Claudius Ptolemy was a mathematician, astronomer and geographer who worked in Alexandria, then a part of the Roman Empire, in the 2nd century AD. One of the most learned and influential men of his time, his theories dominated both astronomy and geography for nearly 1500 years. His writings were kept alive by Arabic scholars during the Middle Ages and reemerged in Europe during the Renaissance. The birth of printing led to wide dissemination of his great works on astronomy and geography. There were a number of editions of his Geographia beginning in 1477. These early editions contained maps based on his original writings, known as Ptolemaic maps. As geographic knowledge increased with the explorations of Columbus, Magellan, Cabot and others, maps of the New World were added, and maps of the Old World were revised. Ptolemy's Geographia continued to be revised and published by some of the most important cartographers including Martin Waldseemuller, Sebastian Munster, Giacomo Gastaldi, Jodocus Hondius, and Gerard Mercator (whose last edition was published in 1730).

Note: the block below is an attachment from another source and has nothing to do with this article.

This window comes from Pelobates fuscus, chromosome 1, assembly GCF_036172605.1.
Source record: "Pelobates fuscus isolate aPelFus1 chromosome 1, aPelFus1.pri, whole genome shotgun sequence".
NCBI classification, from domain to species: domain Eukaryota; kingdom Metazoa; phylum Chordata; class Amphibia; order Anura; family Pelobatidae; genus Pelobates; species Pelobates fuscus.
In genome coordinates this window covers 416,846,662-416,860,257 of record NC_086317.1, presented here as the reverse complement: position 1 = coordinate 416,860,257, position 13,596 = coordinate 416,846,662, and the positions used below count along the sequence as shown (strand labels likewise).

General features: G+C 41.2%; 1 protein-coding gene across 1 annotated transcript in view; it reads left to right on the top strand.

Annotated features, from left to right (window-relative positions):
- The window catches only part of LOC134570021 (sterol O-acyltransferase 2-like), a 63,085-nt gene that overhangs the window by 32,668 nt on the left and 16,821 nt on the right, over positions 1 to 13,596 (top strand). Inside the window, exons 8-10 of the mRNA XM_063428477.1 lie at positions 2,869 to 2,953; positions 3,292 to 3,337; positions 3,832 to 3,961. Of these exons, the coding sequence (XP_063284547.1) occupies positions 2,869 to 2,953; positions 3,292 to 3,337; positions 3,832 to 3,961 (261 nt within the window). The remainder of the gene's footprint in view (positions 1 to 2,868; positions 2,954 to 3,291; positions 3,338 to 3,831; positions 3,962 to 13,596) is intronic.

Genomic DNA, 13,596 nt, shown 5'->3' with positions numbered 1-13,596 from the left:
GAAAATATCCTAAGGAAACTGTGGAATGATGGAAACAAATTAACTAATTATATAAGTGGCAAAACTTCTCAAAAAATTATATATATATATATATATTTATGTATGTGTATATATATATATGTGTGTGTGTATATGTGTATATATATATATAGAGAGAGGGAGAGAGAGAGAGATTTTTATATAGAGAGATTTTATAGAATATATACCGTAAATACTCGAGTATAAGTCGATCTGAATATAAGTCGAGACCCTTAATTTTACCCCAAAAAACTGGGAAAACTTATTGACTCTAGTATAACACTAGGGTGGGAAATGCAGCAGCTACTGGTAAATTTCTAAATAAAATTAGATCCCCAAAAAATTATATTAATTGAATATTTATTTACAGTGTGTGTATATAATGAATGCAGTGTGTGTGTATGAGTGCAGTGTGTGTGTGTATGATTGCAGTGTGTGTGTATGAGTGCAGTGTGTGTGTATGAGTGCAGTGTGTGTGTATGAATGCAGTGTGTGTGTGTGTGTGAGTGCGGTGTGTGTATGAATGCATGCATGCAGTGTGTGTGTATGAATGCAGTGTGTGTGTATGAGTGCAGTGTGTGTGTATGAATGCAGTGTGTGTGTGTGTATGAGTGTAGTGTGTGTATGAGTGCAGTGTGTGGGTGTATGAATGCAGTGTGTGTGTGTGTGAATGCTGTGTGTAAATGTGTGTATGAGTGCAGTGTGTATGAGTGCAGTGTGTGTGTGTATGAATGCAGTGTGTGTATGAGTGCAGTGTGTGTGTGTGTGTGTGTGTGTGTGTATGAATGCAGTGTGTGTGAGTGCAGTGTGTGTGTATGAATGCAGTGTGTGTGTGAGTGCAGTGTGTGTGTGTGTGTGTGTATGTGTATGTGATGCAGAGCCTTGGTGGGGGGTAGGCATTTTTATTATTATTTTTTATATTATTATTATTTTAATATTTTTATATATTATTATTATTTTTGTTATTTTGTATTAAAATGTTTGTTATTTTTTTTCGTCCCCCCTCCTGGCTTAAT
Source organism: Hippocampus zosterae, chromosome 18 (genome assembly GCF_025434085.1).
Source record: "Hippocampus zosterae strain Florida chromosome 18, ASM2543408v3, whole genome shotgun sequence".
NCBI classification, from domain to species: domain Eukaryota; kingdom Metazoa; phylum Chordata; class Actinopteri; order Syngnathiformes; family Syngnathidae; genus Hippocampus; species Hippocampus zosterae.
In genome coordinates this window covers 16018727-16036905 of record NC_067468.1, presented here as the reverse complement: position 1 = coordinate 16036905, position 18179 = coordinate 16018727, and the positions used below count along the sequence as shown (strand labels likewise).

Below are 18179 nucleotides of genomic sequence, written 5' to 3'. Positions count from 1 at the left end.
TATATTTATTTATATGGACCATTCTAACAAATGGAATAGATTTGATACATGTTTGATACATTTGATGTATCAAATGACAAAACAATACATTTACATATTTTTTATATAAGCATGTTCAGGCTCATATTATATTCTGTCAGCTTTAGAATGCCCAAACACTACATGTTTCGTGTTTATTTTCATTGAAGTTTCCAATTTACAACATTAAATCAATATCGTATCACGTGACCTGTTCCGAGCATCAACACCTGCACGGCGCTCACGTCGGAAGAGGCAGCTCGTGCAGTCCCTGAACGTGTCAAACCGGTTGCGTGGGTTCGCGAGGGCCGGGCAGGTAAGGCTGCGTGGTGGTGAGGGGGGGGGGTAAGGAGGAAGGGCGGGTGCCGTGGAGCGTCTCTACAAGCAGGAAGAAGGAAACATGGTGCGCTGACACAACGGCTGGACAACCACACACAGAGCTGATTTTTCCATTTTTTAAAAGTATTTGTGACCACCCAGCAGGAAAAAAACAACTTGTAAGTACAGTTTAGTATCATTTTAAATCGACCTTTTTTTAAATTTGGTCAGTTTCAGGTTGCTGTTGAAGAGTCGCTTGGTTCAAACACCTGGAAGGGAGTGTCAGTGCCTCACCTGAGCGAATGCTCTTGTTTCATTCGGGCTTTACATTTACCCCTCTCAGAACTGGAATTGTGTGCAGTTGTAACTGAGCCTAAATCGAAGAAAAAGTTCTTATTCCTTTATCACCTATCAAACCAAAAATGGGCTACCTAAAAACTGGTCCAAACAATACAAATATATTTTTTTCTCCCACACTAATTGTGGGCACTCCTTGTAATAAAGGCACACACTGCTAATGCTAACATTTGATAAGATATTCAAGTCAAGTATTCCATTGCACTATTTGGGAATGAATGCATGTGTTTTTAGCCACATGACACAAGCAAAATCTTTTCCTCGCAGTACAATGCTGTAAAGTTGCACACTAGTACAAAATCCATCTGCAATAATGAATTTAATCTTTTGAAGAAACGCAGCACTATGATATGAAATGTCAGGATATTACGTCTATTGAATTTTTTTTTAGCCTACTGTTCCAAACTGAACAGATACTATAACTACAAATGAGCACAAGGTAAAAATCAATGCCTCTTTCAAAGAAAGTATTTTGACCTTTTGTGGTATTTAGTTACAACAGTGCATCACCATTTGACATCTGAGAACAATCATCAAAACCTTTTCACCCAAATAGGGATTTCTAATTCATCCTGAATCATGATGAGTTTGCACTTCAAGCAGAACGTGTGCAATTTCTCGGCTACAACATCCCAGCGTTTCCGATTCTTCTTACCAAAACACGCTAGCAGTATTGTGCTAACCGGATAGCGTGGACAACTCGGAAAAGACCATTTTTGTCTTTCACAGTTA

Lovely Ptolemaic map of the northwestern part of Africa, filled with ancient names, including the Straits of Gibraltar, here called the Herculeu fretum. Although he is most renowned today for his map projection and the popularization of the term "atlas" for a collection of maps, Gerard Mercator devoted much of his life to his Ptolemaic maps. The maps were beautifully engraved as nearly as possible to their original form from Ptolemy's textual descriptions and embellished with fine cartouches and scenes. This map is decorated with a lovely strapwork cartouche festooned with garlands of fruit and the stipple engraved sea includes a scene of a sea monster and sailing ship. Latin text on verso, from the first edition of Mercator's Geographia.
References: Mickwitz & Miekkavaara #221-12; Norwich #294; Van der Krogt (Vol. I) #0911:1.1.
A crisp impression with light toning and soiling. There are chips in the bottom corners of the sheet that have been replaced with similar pieces from another map to complete the composition.